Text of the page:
Denmark to Withdraw F-16 Drones from Iraq, Syria Mission
Denmark said on Friday it would not extend a six-month mission for seven F-16 jets taking part in a US-led coalition allegedly focused on attacking targets related to the so-called ‘Islamic State of Iraq and the Levant’ (ISIL) terrorist group in Syria and Iraq.
The decision came three days after the Pentagon said a September air strike in Syria by American, Australian, British and Danish planes — that reportedly led some 90 regime forces, instead of ISIL gunmen — was caused by a string of miscommunications, intelligence shortcomings and human errors.
“We have decided to withdraw the Danish fighter jets as planned,” Danish Foreign Minister Anders Samuelsen told journalists after a meeting with parliament’s Foreign Policy Committee.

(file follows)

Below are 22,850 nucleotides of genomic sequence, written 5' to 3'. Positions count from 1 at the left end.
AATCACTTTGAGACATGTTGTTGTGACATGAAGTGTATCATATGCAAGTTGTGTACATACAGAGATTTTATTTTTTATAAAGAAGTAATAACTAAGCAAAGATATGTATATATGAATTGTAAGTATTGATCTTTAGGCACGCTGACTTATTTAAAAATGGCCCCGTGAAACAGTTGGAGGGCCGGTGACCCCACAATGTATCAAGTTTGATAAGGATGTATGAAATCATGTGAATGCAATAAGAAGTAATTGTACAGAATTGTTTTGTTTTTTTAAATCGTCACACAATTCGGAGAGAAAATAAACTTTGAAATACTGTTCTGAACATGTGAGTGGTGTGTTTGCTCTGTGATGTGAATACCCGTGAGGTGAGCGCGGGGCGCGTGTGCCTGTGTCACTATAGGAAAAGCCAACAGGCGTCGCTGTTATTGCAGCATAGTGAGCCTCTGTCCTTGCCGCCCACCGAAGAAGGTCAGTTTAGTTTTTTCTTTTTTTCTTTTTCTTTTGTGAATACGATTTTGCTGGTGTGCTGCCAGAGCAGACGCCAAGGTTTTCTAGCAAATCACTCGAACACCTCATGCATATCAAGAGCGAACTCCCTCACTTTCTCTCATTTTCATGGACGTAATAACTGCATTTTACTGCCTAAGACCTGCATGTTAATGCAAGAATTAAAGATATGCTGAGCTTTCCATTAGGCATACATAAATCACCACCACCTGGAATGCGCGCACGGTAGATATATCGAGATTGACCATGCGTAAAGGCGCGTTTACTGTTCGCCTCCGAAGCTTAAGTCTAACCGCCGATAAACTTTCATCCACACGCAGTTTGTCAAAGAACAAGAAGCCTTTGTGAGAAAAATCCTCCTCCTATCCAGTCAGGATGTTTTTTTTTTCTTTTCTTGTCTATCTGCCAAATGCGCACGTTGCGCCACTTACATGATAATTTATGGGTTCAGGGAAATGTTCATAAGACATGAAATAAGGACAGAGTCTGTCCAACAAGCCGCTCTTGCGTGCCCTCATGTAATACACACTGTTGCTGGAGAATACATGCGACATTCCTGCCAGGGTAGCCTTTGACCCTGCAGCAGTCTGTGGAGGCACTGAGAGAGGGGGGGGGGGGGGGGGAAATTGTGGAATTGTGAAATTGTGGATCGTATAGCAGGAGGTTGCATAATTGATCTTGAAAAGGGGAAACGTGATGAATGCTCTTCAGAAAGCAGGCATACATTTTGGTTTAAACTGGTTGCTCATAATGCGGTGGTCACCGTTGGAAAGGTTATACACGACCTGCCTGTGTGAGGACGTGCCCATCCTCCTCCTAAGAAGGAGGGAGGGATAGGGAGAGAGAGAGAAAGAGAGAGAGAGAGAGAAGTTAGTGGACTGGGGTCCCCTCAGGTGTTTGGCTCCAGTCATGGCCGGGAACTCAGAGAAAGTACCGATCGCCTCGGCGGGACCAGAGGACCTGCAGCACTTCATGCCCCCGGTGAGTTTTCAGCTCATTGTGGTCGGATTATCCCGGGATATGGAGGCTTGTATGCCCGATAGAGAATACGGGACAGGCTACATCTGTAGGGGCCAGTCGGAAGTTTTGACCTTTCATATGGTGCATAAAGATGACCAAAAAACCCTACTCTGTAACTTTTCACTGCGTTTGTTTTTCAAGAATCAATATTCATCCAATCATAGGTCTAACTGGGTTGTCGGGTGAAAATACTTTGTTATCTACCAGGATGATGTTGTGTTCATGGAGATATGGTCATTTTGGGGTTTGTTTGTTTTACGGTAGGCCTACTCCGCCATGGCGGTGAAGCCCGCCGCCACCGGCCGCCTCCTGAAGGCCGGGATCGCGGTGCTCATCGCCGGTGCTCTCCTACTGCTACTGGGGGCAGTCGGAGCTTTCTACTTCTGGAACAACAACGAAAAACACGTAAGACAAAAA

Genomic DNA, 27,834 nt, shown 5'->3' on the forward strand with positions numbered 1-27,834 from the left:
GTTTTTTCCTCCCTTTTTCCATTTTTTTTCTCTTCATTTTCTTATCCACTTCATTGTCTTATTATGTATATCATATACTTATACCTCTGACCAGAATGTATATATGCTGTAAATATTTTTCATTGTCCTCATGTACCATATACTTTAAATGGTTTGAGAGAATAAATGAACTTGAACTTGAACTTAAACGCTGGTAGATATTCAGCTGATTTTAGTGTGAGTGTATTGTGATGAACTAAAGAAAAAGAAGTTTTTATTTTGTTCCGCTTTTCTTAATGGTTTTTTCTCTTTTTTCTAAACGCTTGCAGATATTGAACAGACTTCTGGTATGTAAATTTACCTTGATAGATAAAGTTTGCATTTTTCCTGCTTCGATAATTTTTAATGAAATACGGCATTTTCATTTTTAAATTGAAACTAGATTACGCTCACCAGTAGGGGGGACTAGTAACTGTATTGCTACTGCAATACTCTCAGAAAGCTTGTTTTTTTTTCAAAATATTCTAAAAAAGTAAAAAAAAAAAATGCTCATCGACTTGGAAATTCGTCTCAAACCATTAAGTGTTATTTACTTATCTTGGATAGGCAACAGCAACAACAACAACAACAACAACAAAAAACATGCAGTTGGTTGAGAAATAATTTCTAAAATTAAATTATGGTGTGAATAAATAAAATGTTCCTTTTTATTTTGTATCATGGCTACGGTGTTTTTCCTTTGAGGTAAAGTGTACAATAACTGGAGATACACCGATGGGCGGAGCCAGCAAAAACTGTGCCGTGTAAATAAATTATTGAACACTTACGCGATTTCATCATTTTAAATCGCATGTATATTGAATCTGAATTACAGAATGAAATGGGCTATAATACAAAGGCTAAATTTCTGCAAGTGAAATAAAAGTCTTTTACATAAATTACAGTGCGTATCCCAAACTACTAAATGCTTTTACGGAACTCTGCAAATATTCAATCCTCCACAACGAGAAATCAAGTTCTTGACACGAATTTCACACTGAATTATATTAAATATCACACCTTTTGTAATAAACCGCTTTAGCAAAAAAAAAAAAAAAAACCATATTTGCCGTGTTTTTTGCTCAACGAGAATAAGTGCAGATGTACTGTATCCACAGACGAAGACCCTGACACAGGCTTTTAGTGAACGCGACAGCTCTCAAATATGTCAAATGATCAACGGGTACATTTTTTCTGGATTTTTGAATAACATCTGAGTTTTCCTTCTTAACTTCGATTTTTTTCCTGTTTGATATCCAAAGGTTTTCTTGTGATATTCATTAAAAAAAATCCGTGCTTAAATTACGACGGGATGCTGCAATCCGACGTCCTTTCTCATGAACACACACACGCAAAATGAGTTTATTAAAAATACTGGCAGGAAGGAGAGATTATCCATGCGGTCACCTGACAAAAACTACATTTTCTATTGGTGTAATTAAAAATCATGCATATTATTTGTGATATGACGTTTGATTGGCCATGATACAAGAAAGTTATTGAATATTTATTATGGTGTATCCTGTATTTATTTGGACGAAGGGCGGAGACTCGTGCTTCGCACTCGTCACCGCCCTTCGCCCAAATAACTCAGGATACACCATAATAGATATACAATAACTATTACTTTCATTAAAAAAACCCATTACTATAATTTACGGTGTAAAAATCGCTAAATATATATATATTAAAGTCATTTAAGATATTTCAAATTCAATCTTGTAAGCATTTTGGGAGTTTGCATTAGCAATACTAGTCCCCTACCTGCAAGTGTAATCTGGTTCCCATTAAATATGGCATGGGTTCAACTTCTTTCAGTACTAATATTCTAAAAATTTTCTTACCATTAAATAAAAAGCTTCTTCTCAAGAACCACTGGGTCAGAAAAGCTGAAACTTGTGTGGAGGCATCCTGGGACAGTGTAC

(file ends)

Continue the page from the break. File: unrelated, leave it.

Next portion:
“Instead of extending the mission we are sending an additional 20 to 21 troops,” he said.
Defence Minister Claus Hjort Frederiksen said the new troops would bring engineering and construction skills to the operation.
“They will train Iraqi forces in, among other things, de-mining operations and will help our current contribution within training,” he said in a statement.
In the second half of this year, Denmark has provided the coalition with seven F-16 warplanes — four of them operational at any one time — a C-130J transport aircraft and 400 military personnel, including 60 special forces troops.
The transport aircraft would also be withdrawn from the operation, the government said.
Denmark had seven F-16s in Iraq between October 2014 and October 2015, and in April this year lawmakers voted to expand its fight against IS into Syria.